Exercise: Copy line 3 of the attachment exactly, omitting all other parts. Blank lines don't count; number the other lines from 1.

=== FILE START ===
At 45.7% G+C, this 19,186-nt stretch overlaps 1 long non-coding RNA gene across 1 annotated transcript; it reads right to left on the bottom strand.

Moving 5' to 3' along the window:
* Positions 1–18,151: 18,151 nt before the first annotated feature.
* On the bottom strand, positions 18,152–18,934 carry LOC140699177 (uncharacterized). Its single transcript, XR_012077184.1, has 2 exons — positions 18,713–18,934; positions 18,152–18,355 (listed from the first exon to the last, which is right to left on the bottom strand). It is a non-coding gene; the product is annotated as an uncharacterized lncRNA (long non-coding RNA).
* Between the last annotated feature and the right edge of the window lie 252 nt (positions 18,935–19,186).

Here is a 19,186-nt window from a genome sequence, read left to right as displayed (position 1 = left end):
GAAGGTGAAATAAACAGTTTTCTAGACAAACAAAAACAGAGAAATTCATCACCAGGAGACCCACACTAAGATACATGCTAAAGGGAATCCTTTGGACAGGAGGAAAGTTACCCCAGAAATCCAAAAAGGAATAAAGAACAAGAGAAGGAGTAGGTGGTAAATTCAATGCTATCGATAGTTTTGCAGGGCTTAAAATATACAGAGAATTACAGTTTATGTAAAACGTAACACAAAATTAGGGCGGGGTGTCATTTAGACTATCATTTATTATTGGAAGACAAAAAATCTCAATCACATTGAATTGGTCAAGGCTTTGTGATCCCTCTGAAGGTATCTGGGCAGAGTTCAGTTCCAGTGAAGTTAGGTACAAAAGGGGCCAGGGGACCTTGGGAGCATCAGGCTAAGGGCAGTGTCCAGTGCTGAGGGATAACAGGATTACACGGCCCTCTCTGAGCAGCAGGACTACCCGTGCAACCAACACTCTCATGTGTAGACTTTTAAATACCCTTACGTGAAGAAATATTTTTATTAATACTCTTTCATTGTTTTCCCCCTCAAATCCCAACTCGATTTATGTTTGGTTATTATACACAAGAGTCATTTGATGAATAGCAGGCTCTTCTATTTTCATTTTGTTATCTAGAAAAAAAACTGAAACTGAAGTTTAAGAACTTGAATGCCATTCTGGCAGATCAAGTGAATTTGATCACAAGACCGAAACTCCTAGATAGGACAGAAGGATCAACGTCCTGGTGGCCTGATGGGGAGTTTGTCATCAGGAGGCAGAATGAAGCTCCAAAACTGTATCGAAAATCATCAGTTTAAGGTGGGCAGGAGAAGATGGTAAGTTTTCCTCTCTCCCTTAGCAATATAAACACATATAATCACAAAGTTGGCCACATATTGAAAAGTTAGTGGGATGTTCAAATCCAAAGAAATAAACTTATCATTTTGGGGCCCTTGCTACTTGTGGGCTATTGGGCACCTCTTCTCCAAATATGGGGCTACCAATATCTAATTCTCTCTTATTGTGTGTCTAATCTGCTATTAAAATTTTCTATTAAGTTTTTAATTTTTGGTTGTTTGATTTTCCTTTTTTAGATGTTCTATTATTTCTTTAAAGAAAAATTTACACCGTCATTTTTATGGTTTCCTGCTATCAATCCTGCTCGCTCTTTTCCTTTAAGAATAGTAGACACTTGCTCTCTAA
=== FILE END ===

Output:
* Positions 1–18,151: 18,151 nt before the first annotated feature.